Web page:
With such large differences in costs the question thus arises, of who should play a role in financing the expansion of education. The provision and financing of basic or compulsory education for all children is traditionally seen as an important role of the state, while at other levels, more emphasis is placed on private governance and sources of funding.
The chapter touches upon these issues as it examines the change in demand for education in WEI countries since 1995. First, it compares changes in educational attainment among populations and subgroups between 1995 and 2003 and examines of the implications of educational attainment as a measure of human capital. The chapter also assesses changes in the overall volume of educational provision as measured by the indicator school life expectancy, a measure which summarises participation across the educational system. The chapter also examines the demographic context in countries and the extent to which population growth contributes to demand for education and how it constrains expanding coverage of educational systems. The chapter also looks at changes in participation and completion rates by education level since 1995 – or the proportion of children of the relevant age that are enrolled or graduate. Finally the chapter examines public and private roles in the provision of education and its expansion and addresses gender issues related to participation by educational level.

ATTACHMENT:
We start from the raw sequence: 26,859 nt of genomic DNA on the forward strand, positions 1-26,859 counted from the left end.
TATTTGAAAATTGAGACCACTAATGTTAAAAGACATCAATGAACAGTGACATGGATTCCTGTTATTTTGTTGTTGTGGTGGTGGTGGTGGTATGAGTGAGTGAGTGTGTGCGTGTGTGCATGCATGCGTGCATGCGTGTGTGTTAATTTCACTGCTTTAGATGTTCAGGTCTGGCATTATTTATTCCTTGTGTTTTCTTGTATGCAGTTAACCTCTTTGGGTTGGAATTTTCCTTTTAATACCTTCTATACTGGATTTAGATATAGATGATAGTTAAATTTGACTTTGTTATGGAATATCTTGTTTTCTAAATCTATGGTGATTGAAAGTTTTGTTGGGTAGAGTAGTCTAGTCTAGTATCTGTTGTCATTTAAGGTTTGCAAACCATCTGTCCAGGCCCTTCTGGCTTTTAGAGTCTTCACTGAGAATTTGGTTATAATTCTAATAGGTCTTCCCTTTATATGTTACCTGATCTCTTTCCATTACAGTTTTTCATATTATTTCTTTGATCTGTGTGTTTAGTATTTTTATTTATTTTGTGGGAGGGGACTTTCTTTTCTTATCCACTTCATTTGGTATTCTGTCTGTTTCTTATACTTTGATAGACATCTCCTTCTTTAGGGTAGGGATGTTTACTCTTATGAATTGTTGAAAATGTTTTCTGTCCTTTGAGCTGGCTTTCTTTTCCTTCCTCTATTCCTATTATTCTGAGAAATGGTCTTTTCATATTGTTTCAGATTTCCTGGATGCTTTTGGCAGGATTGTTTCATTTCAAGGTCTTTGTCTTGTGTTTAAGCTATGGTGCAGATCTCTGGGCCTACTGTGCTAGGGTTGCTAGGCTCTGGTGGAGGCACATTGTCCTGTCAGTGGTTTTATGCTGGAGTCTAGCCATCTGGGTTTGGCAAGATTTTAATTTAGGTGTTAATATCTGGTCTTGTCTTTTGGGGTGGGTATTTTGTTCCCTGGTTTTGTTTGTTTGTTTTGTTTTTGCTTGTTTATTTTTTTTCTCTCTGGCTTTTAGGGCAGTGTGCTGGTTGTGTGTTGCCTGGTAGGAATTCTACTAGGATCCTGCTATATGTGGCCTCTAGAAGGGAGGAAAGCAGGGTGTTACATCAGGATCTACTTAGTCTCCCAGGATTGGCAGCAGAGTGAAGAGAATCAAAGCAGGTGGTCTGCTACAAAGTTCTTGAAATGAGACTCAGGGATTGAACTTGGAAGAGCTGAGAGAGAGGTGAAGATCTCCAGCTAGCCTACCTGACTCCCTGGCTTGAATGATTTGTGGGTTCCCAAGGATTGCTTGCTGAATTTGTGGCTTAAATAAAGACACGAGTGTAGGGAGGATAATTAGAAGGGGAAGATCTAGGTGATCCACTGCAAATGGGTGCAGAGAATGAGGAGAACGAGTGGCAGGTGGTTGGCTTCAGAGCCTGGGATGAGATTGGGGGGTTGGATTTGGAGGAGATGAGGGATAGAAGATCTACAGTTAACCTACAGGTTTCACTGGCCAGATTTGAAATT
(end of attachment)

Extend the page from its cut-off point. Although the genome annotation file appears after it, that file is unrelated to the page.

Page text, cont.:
This second chapter explores the way financial and human resources devoted to education have evolved in WEI countries between 1995 and 2003 in order to respond to the increased demands on education systems. Yet, trends in the allocation of human and financial resources to education cannot be interpreted in isolation from the economic and social contexts in which education developments took place. This is especially true given that the period under scrutiny – 1995 to 2003 – was a period of economic turmoil and volatile social trends for many WEI countries.
This chapter also reviews major trends in educational expenditure. It examines trends in public and private spending in relation to the key economic and social developments that shape them, in order to assess to what extent trends in education finance can be explained by broader economic and social trends. It also looks at trends in education finance in relation to trends in enrolments at different levels of education and in relation to changes in participation patterns and the role of private providers of education.
The profile for the WEI countries (Argentina, Brazil, Chile, China, Egypt, India, Indonesia, Jamaica, Jordan, Malaysia, Paraguay, Peru, the Philippines, the Russian Federation, Sri Lanka, Thailand, Tunisia, Uruguay and Zimbabwe) is comprised of a statistical chart and a one-page analytical text. Together they provide a snapshot of the current education system and changes since the mid-1990s.
Each chart has two parts:
The indicators focus primarily on upper secondary education and education finance. The text, prepared with the collaboration of UNESCO and country representatives, provides contextual information and interprets the data.